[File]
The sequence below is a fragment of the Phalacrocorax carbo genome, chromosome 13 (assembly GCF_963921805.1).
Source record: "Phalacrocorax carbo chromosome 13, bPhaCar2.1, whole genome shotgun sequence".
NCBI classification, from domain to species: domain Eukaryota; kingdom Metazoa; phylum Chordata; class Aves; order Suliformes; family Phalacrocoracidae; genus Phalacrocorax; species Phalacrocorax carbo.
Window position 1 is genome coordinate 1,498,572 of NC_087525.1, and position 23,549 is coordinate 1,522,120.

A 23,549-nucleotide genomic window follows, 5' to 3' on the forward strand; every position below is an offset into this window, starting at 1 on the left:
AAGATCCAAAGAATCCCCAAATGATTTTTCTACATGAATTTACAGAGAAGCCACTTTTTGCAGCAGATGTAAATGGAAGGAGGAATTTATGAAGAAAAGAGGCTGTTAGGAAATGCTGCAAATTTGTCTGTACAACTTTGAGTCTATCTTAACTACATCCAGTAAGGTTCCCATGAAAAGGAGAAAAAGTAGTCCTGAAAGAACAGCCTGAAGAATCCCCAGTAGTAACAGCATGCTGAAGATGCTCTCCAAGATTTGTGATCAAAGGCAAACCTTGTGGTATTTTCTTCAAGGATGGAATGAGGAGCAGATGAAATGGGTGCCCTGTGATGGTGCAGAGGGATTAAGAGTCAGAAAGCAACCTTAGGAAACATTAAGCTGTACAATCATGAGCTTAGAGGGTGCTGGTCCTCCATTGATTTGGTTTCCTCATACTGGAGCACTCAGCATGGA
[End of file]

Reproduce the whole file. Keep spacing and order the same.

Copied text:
The sequence below is a fragment of the Phalacrocorax carbo genome, chromosome 13 (assembly GCF_963921805.1).
Source record: "Phalacrocorax carbo chromosome 13, bPhaCar2.1, whole genome shotgun sequence".
NCBI classification, from domain to species: domain Eukaryota; kingdom Metazoa; phylum Chordata; class Aves; order Suliformes; family Phalacrocoracidae; genus Phalacrocorax; species Phalacrocorax carbo.
Window position 1 is genome coordinate 1,498,572 of NC_087525.1, and position 23,549 is coordinate 1,522,120.

A 23,549-nucleotide genomic window follows, 5' to 3' on the forward strand; every position below is an offset into this window, starting at 1 on the left:
AAGATCCAAAGAATCCCCAAATGATTTTTCTACATGAATTTACAGAGAAGCCACTTTTTGCAGCAGATGTAAATGGAAGGAGGAATTTATGAAGAAAAGAGGCTGTTAGGAAATGCTGCAAATTTGTCTGTACAACTTTGAGTCTATCTTAACTACATCCAGTAAGGTTCCCATGAAAAGGAGAAAAAGTAGTCCTGAAAGAACAGCCTGAAGAATCCCCAGTAGTAACAGCATGCTGAAGATGCTCTCCAAGATTTGTGATCAAAGGCAAACCTTGTGGTATTTTCTTCAAGGATGGAATGAGGAGCAGATGAAATGGGTGCCCTGTGATGGTGCAGAGGGATTAAGAGTCAGAAAGCAACCTTAGGAAACATTAAGCTGTACAATCATGAGCTTAGAGGGTGCTGGTCCTCCATTGATTTGGTTTCCTCATACTGGAGCACTCAGCATGGA